House Speaker Kevin McCarthy has launched a formal impeachment inquiry against President Joe Biden.
"These are allegations of abuse of power, obstruction, and corruption, and they warrant further investigation by the House of Representatives," said McCarthy.
To impeach the president, the Republican-led House would have to approve of at least one impeachment charge against him by majority vote.
But it's the latest sign impeachment has become normalized in the modern era, and the move is decried by critics as a political weapon rather than charges for "high crimes and misdemeanors."
Impeachment votes against the President have reached the House only four times in history: against Andrew Johnson in 1868, Bill Clinton in 1998, and twice against Donald Trump in 2019 and 2021.
The framers included the articles of impeachment to have a peaceful means of removing corrupt officials— a final check on the executive and judiciary by legislative powers.
That includes all levels, from presidents to Supreme Court justices to attorney generals at the state level.
For example, in mid-September, Attorney General of Texas Ken Paxton was acquitted of impeachment charges under Texas statute for corruption and bribery.
More than two-thirds of House Republicans had voted to open the inquiry in May, but only two Senate Republicans voted to convict.
In a statement, Paxton called the process a "sham impeachment coordinated by the Biden Administration."
Impeachments have always been shaped by the political climate and are typically led by the opposing party.
But the process has become normalized in present times.
In 1970, then-Congressman Gerald Ford led a charge to impeach a Supreme Court justice for corruption.
During those proceedings, he boldly stated, "An impeachable offense is whatever a majority of the House of Representatives considers it to be at a given moment in history."
SEE MORE: Is impeachment the new normal?
In 1973, an inquiry was opened into impeaching Richard Nixon over his involvement in crimes during the Watergate scandal.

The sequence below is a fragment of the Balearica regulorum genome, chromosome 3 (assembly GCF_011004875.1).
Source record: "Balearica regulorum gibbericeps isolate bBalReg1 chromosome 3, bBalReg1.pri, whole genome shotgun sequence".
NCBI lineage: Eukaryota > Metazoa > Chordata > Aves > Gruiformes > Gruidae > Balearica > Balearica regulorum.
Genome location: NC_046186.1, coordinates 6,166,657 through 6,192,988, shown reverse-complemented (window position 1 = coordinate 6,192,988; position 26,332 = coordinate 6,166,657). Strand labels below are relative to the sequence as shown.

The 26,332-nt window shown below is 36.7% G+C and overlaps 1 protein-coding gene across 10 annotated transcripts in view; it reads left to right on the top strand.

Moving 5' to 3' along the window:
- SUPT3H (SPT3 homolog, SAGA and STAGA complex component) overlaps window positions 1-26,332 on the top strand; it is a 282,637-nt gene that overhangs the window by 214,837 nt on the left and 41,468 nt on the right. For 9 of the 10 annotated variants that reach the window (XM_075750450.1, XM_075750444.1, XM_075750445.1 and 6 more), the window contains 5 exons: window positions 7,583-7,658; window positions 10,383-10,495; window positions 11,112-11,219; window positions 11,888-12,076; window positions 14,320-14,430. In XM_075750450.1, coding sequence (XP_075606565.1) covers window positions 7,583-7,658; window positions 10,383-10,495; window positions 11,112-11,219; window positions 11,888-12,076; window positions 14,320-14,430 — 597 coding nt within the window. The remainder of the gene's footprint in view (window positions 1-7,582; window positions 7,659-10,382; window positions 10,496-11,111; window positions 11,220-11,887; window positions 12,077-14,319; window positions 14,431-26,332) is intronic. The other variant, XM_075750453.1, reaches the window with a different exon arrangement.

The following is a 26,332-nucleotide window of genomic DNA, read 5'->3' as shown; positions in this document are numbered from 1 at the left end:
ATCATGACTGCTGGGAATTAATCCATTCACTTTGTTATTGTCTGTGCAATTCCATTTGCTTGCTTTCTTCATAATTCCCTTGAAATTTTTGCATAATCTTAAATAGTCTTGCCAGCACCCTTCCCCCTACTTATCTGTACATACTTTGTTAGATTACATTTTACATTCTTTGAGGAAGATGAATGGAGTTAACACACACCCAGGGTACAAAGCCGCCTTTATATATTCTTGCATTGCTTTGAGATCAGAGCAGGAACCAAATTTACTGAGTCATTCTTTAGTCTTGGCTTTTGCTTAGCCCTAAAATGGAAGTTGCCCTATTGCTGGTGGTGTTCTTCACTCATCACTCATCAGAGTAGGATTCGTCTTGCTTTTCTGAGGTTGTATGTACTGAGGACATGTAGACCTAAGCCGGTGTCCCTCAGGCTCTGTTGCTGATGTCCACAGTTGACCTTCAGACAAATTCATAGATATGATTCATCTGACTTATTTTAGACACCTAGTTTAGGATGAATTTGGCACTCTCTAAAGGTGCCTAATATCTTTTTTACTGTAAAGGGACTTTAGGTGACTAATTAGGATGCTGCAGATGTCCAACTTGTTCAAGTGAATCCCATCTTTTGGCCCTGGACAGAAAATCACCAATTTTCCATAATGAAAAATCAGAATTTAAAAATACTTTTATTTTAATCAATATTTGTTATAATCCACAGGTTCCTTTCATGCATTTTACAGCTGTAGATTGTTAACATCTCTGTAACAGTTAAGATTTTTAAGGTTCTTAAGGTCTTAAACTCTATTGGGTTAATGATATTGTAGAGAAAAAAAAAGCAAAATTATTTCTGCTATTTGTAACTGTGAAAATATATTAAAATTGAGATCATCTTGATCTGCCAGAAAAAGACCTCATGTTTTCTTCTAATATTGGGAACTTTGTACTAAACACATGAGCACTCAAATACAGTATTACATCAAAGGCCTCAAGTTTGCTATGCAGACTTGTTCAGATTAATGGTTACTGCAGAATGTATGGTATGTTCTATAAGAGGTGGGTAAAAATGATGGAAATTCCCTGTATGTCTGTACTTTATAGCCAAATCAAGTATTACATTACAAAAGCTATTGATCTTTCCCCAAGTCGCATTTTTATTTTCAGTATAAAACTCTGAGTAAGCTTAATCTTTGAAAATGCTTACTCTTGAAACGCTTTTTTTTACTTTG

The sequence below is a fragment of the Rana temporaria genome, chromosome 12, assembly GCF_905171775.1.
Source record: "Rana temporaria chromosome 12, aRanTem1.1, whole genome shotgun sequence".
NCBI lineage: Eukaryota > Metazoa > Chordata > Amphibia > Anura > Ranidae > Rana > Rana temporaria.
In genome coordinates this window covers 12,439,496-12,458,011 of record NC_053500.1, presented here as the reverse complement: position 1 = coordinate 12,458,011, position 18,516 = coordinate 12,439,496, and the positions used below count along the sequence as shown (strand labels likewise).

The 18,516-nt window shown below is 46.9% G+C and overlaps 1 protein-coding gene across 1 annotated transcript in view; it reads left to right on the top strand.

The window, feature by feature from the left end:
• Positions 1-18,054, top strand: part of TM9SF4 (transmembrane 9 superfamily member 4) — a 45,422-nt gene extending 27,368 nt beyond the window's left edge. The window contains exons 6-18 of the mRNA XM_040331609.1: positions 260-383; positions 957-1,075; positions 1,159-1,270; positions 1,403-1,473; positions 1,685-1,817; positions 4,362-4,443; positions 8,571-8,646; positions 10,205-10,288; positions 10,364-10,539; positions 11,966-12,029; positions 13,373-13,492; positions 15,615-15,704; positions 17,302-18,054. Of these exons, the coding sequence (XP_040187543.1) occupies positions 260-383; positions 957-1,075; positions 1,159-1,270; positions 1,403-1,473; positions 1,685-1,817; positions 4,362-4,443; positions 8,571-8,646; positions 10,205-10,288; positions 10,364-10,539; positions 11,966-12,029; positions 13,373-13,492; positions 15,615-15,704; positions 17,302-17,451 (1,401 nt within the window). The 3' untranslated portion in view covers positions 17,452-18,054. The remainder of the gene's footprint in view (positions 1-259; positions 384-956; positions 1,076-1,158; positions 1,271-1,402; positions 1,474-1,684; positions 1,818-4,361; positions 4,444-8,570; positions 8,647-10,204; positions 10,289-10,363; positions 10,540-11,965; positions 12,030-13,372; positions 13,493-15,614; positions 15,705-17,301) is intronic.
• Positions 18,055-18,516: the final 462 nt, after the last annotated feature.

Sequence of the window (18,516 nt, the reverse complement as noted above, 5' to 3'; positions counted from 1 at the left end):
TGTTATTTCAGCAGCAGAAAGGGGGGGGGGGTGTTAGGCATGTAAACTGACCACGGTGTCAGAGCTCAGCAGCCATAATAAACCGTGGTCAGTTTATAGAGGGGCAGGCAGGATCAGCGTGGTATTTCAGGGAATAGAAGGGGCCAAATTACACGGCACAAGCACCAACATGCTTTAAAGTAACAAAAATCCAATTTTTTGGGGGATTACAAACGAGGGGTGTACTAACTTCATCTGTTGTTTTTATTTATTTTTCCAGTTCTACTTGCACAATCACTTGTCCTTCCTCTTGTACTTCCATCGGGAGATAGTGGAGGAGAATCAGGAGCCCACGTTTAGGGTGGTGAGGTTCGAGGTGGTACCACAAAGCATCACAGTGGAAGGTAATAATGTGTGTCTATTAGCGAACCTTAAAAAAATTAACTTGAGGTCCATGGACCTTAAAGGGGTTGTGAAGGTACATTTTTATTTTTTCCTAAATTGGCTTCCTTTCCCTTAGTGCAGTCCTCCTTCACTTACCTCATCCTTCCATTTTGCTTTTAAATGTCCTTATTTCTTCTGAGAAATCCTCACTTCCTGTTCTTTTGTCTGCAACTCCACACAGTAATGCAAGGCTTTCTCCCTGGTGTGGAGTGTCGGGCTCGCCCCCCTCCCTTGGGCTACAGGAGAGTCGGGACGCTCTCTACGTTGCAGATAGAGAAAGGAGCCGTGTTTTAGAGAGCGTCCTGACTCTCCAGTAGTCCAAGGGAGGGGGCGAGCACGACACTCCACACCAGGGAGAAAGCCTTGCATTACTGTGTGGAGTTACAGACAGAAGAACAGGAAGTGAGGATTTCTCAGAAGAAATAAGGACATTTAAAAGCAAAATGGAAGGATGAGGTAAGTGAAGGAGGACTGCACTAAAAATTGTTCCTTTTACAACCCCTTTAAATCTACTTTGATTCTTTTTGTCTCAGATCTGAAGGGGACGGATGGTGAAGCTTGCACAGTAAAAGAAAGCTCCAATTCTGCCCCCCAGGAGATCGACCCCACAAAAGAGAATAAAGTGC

But before the House could formally vote on charges, Nixon resigned. His successor, Gerald Ford, famously pardoned him.
The second impeachment in presidential history wouldn't be voted on until 1998.
“And I had invited members of Congress to work with us to find a reasonable, bipartisan, and proportionate response. That approach was rejected today by Republicans in the House,” said former President Bill Clinton.
Clinton was impeached by the House. But the Senate was evenly split on bringing charges and did not meet the two-thirds needed to convict.
"The Senate judges that the respondent, William Clinton, president of the United States, is not guilty as charged by the second article of impeachment," said William Rehnquist, Chief Justice of the Supreme Court.
The impeachment itself was relatively unpopular; according to Pew Research, only about 30% of Americans supported it at the time.
Clinton's approval ratings remained steady and high, even climbing to 71% after the impeachment.
The lack of popularity for the process may have been a concern for Democrats hesitating to impeach President Trump in 2019, even though his approval ratings were much lower, hovering between 35% and 45%.
In 2018, then House Minority Leader Nancy Pelosi warned, "Impeachment is not something that is a partisan exercise. Unless you have bipartisanship, you're just acting politically."
The public was mixed on both impeachments for Trump, with only a little over half of Americans supporting them.
After the January 6th riots, Trump's approval rating dropped several points to his lowest at 34%.
Despite this, the public's approval for impeachment was still split and fell largely along party lines.
According to a recent Reuters/Ipsos poll, only about 41% of Americans support opening an impeachment inquiry into President Biden.
Whether the inquiry brings formal charges, however, still remains to be seen.
Trending stories at Scrippsnews.com